Effects of Workers’ Compensation “Reform”: Is this the Future of the Michigan Auto No-Fault System?

There are some interesting parallels between the results of recent workers’ compensation reforms and what the future could hold for Michigan Auto No-Fault Law

auto-accidentWorkers’ compensation was in the news quite a bit last week. NPR, teaming up with ProPublica, conducted an investigation into workers’ compensation systems across the country, delving into how the reforms of the past years have impacted American workers injured on the job. You may (or may not) be surprised to learn that there are some parallels between the way workers’ compensation systems have moved away from their original intent and the potential auto no-fault “reform” that has been the source of speculation and debate here in Michigan almost annually.

After reviewing the studies and hearing the stories, one thing seems clear: when employers and insurers fail to live up to their end of the bargain, not only do the injured workers seeking benefits suffer (as well as their families who rely on them for support), but costs are also shifted onto taxpayers when these workers are forced to turn to the government, namely through collecting Social Security Disability benefits, food stamps, and other government benefits, placing even more strain on the system. In the no-fault context, it is entirely possible – likely, even – that reforms will lead to a decrease in the quality of care and access to medical care, medication, and other necessities to assist in the recovery from their injuries, as appears to be the case with workers’ compensation and those who have come to rely on it.

Similarities Between Workers’ Compensation and the Auto No-Fault System in Michigan

The basic premise behind workers’ compensation is similar to that of the Michigan Auto No-Fault system. In exchange for receiving coverage for medical care and expenses related to injuries suffered in the workplace, workers gave up their right to sue their employers for their injuries. As far as our state’s no-fault system, in exchange for receiving lifetime medical care and other related expenses and benefits due to injuries suffered as a result of car accidents, victims can only sue the “at-fault” driver (the person whose negligence caused the accident) under very limited circumstances. Payment for no-fault PIP benefits comes directly from the injured party’s own auto insurer – even if they caused the accident or were somehow at fault (hence, the term “no-fault”).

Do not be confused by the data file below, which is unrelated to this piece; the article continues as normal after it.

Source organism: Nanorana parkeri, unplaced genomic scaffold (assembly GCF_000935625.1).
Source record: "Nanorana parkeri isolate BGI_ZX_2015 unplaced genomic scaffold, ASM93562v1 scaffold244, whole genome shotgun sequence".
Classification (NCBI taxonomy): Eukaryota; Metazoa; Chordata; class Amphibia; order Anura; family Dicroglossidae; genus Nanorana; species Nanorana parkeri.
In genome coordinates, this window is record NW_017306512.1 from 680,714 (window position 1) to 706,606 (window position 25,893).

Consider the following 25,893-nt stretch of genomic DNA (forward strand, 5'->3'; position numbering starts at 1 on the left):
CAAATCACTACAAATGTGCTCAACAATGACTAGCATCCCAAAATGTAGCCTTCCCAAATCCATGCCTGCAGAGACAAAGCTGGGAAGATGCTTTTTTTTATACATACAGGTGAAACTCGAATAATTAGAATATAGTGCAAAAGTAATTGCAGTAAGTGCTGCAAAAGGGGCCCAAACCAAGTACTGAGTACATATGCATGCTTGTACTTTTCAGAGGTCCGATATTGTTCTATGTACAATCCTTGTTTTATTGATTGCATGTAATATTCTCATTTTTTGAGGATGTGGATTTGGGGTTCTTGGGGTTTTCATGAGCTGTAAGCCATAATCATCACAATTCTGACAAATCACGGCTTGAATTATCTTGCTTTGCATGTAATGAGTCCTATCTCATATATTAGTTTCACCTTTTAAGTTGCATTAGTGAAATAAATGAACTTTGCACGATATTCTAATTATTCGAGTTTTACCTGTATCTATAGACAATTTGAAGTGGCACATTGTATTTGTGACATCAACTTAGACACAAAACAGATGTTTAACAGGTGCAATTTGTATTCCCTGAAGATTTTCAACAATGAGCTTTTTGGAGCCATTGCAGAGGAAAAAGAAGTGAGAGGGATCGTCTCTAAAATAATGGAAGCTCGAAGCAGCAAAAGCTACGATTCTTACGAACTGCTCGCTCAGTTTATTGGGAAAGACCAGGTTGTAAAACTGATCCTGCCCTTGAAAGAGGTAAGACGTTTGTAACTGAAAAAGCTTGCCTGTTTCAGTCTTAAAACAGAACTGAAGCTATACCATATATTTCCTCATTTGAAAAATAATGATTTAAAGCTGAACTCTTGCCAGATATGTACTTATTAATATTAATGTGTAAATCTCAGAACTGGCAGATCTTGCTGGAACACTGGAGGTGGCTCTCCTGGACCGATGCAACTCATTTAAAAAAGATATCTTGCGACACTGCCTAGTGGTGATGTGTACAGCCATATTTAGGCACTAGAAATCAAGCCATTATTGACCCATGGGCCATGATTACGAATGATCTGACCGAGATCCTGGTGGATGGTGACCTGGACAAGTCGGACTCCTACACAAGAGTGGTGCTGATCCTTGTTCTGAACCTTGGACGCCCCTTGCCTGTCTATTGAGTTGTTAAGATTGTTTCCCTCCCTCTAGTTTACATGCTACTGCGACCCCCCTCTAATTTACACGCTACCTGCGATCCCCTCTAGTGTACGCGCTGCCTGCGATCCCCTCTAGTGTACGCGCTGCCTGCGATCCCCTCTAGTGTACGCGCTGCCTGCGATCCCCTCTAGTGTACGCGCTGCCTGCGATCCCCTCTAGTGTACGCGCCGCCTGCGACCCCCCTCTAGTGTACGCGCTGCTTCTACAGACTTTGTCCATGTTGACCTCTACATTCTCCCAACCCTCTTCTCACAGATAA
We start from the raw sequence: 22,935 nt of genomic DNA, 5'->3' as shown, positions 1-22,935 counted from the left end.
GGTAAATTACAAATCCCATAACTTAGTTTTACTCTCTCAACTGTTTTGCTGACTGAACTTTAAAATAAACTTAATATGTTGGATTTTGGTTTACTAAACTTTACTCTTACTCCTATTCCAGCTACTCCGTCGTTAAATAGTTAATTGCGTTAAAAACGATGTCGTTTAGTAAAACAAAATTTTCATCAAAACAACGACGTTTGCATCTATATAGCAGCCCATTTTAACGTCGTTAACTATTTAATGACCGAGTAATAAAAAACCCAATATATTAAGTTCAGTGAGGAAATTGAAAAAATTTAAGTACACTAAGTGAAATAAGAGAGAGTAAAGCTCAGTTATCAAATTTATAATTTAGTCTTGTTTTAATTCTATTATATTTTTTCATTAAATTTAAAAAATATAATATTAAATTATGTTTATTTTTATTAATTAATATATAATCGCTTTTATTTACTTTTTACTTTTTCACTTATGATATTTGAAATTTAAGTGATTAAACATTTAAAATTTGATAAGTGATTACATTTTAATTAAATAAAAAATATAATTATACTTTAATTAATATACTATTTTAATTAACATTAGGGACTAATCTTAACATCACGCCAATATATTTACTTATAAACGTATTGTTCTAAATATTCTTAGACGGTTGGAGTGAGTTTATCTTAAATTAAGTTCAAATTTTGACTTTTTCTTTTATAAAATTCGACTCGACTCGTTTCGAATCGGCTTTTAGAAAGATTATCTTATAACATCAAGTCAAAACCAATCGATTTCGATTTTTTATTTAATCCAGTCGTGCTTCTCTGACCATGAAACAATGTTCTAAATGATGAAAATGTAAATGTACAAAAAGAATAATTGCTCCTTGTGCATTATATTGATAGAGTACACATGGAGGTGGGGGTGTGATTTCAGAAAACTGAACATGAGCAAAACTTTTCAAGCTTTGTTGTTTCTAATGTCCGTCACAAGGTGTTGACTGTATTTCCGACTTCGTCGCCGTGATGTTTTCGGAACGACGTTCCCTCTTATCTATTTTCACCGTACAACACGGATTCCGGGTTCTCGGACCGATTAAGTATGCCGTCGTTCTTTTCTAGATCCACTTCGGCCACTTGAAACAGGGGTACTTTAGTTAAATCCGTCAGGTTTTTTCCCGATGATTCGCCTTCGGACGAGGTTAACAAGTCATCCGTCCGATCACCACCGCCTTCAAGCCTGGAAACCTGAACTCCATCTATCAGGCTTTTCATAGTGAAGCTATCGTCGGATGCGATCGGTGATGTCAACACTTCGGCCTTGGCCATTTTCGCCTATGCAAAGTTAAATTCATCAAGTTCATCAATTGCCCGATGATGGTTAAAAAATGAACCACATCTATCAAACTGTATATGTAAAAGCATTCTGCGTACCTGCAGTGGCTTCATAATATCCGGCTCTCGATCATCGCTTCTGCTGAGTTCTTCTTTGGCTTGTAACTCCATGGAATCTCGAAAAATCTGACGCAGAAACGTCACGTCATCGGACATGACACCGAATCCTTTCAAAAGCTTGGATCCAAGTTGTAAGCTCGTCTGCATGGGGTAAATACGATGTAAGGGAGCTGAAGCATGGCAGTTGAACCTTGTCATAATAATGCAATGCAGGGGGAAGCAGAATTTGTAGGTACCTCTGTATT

However, this system, similar to workers’ compensation, has been attacked.Parties that advocated for the dismantling of workers’ compensation (largely insurers, big businesses, and other similarly interested parties) have successfully convinced legislators and many in the general public that rising premium costs, fraud, and other factors relating to claims made due to workplace injuries are placing an undue burden on businesses, such that states with more robust protections for injured workers are seen as less competitive in attracting businesses to their state, and thus stifling job and economic growth.

As a result, businesses are now paying less for coverage than they have been in decades, and insurance companies continue to rake in profits . . . all off the backs of workers potentially facing financial ruin because they cannot work, and yet cannot afford to work, due to their employers and the legislators who voted for these reforms without knowing (or caring) about the true repercussions.

Does this sound familiar? If so, it’s because similar arguments have been made about the no-fault system. Because of (consumer) fraud, over-zealous attorneys, and medical providers trying to game the system, the cost of car insurance is going up for everyone, and that the system is becoming less viable. (However, these claims can’t be fully vetted without access to certain data.) If no-fault reform comes in the form of less access to necessary, quality care, what are insurance companies giving up in return? Is it worth it?


Here are links to NPR’s coverage on this issue:

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